Tianxi Zheng


In the mid-Ming dynasty, when the idea of reviving the ancient was prominent, there were very few anthologies of the Qin' and Han' Dynasty prose until the Wanli Reign in the Ming Dynasty. This mismatch has long been unduly overlooked. The ancient-revival school held high the Qin' and Han' Dynasty style and thought, as they were closely related to the preparation of the imperial examination. Anthologies of the Qin' and Han' Dynasty prose and the imperial examination experienced a transformative process from mutually opposing each other to closely intersecting with each other. The responsibilities of “the orthodox style” and the realistic needs of the examiners were combined to require of the anthologies to perform varied functions, with a resulting transformation from the revering the ancient to valuing the writing.. The perception of the Qin-Han literary writing in the anthologies provides a good window for us to investigate how the literary thoughts of the elite filtered through the imperial examination preparation and how they were presented differently and how their functions transformed. The paper argues that a diachronic study on the evolution of the literary concept behind anthologization and the functional transformation, with a focus on the anthologies with family resemblance, may break through the limitations of case studies, and cast light on the significant of ancient anthologies for the intellectual history.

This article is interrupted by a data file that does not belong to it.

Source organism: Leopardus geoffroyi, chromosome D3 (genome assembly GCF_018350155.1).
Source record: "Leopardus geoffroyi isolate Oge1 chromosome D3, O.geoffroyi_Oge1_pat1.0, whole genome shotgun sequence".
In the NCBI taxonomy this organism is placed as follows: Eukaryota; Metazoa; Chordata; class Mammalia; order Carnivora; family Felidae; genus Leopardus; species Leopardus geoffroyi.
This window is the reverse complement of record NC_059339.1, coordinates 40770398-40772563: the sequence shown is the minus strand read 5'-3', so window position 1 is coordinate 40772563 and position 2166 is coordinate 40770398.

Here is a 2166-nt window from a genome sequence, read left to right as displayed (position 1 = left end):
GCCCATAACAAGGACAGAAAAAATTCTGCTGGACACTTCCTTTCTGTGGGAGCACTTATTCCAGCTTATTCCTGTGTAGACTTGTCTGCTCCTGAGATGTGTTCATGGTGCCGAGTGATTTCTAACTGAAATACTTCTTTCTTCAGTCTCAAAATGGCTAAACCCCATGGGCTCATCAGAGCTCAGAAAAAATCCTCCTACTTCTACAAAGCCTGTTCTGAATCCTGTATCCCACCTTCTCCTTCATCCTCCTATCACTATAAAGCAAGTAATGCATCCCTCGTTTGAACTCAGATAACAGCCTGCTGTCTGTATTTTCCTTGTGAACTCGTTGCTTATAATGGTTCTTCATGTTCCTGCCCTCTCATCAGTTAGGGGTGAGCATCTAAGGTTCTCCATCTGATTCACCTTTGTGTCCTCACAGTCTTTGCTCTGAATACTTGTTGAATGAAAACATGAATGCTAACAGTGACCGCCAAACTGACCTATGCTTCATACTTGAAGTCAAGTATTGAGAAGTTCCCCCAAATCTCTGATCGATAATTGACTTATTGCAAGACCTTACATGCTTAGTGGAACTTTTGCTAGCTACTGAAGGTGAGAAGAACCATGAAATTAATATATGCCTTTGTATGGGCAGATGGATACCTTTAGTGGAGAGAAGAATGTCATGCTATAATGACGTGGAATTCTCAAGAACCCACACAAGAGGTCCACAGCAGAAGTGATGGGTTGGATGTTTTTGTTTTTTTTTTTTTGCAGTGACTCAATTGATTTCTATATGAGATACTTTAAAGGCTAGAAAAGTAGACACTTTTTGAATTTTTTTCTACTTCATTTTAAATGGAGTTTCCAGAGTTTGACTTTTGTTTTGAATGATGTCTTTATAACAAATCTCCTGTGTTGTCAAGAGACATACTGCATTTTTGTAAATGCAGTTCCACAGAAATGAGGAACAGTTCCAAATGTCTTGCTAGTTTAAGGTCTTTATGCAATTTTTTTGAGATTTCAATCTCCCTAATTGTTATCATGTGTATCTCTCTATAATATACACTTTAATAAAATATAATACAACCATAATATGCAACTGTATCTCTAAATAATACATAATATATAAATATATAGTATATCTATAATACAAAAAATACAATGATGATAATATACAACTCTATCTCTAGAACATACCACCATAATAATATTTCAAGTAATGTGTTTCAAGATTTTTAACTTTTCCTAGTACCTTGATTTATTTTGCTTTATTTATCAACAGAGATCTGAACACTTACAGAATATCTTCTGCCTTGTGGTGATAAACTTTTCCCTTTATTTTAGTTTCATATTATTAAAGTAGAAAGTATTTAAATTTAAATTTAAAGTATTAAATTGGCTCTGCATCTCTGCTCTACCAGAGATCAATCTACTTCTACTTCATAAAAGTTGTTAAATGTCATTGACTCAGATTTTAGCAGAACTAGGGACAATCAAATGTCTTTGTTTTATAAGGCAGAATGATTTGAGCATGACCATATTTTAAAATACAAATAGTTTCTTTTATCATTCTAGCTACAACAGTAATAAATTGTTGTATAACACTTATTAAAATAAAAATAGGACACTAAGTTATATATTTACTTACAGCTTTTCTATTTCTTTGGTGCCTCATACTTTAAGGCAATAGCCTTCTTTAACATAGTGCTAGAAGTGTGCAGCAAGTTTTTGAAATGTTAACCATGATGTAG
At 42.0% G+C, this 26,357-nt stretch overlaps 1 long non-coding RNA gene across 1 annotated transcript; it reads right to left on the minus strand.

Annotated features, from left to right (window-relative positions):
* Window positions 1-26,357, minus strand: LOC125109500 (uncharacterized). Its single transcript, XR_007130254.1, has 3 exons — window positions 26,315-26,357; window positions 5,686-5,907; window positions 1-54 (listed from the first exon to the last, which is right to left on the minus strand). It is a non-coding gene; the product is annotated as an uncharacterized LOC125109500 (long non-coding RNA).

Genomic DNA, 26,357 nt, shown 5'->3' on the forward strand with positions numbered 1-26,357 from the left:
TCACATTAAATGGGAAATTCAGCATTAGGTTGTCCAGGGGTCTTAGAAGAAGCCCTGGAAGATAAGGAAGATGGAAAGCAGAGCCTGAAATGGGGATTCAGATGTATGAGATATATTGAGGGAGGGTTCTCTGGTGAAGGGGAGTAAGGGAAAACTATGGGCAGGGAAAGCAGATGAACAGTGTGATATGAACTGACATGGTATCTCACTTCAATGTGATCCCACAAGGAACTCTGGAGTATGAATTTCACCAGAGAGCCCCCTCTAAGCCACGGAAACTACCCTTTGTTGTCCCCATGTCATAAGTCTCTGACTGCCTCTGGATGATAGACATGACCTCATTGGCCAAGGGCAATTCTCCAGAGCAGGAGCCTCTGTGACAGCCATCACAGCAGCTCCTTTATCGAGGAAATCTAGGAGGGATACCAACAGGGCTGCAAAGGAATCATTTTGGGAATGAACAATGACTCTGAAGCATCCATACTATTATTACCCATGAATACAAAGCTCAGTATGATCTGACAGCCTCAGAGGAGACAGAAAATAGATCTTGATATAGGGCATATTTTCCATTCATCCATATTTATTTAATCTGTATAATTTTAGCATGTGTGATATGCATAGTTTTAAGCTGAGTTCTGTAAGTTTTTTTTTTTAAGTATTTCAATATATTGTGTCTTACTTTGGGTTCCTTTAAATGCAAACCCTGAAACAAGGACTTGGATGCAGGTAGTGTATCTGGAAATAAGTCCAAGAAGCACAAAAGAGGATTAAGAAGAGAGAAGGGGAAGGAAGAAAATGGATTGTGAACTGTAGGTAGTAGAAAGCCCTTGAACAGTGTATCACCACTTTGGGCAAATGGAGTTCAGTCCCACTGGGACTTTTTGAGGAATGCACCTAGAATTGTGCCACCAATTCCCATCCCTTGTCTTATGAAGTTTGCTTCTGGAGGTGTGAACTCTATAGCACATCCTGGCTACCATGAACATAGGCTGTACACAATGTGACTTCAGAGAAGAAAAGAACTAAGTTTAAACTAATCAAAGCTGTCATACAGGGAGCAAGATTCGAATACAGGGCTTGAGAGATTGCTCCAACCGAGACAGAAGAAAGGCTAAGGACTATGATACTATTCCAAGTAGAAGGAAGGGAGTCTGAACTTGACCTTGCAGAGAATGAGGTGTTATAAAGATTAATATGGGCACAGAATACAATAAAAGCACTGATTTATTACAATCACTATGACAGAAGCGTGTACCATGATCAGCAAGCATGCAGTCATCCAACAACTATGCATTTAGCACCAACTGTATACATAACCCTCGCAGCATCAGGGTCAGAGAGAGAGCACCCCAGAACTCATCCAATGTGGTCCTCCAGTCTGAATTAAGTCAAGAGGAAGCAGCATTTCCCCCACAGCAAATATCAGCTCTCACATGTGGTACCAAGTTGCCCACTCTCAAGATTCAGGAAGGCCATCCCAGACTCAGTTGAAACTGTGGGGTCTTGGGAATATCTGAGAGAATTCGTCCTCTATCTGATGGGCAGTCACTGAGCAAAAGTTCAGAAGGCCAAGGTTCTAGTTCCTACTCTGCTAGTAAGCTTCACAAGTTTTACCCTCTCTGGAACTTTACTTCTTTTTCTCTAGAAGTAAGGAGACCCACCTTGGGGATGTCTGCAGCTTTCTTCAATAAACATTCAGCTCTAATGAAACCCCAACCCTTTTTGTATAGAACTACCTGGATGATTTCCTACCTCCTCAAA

Qin-Han prose, anthology, imperial examination, “ revering the ancient”, “valuing the writing”

First Page


Last Page